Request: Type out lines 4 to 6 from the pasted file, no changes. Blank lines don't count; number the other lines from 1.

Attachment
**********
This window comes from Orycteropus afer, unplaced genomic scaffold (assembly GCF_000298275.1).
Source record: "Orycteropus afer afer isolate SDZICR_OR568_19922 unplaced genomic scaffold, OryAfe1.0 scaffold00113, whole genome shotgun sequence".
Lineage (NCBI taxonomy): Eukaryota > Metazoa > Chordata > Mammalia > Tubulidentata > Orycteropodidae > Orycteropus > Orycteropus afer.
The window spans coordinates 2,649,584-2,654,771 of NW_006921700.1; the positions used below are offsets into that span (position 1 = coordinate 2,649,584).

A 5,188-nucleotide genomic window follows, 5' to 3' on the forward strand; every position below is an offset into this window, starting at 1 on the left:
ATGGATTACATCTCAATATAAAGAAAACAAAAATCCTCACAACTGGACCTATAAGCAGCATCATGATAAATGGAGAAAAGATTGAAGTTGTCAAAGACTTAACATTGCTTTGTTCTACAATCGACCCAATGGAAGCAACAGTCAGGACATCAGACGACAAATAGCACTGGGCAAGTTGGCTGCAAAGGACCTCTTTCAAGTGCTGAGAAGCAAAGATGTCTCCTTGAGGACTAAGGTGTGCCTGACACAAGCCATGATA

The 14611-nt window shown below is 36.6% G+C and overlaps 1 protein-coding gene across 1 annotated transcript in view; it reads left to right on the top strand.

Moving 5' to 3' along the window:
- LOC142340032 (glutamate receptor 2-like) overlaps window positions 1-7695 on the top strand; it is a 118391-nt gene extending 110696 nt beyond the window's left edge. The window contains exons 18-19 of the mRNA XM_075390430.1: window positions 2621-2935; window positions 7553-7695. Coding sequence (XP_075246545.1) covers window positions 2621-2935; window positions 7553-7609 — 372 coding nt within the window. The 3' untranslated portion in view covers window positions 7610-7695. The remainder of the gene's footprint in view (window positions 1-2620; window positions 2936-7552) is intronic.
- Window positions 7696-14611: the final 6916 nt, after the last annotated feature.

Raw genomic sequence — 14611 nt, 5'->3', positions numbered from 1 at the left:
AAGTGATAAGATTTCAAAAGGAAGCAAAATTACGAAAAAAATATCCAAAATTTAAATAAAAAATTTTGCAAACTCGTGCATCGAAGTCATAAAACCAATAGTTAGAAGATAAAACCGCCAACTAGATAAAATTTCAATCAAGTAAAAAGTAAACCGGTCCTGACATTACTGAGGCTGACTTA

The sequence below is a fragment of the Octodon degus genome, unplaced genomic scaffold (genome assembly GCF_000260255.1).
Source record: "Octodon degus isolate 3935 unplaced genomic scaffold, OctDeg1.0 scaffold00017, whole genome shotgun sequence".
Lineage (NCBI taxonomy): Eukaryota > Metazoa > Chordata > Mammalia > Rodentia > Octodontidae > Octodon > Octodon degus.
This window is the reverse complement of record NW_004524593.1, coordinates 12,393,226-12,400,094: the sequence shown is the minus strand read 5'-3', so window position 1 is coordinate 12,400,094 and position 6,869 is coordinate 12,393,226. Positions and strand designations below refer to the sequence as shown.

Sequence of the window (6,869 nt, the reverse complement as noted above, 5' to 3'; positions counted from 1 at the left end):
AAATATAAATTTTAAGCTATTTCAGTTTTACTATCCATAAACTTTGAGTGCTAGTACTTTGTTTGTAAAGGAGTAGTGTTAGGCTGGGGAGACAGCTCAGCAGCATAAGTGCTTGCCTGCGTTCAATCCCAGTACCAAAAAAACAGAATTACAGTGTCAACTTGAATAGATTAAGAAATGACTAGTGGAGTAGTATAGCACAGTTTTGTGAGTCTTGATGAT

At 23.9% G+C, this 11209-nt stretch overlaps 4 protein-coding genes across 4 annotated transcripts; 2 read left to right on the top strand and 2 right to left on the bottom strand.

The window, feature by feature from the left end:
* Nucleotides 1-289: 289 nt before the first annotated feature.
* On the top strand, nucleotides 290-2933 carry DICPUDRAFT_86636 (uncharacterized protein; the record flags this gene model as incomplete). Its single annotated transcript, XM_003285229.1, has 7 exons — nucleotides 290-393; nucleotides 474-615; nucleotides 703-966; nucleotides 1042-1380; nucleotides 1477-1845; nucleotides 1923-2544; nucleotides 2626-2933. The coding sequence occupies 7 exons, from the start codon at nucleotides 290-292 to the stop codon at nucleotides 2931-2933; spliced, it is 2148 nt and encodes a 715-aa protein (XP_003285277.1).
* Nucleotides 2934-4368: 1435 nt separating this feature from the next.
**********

The window spans coordinates 2,649,584-2,654,771 of NW_006921700.1; the positions used below are offsets into that span (position 1 = coordinate 2,649,584).

A 5,188-nucleotide genomic window follows, 5' to 3' on the forward strand; every position below is an offset into this window, starting at 1 on the left:
ATGGATTACATCTCAATATAAAGAAAACAAAAATCCTCACAACTGGACCTATAAGCAGCATCATGATAAATGGAGAAAAGATTGAAGTTGTCAAAGACTTAACATTGCTTTGTTCTACAATCGACCCAATGGAAGCAACAGTCAGGACATCAGACGACAAATAGCACTGGGCAAGTTGGCTGCAAAGGACCTCTTTCAAGTGCTGAGAAGCAAAGATGTCTCCTTGAGGACTAAGGTGTGCCTGACACAAGCCATGATA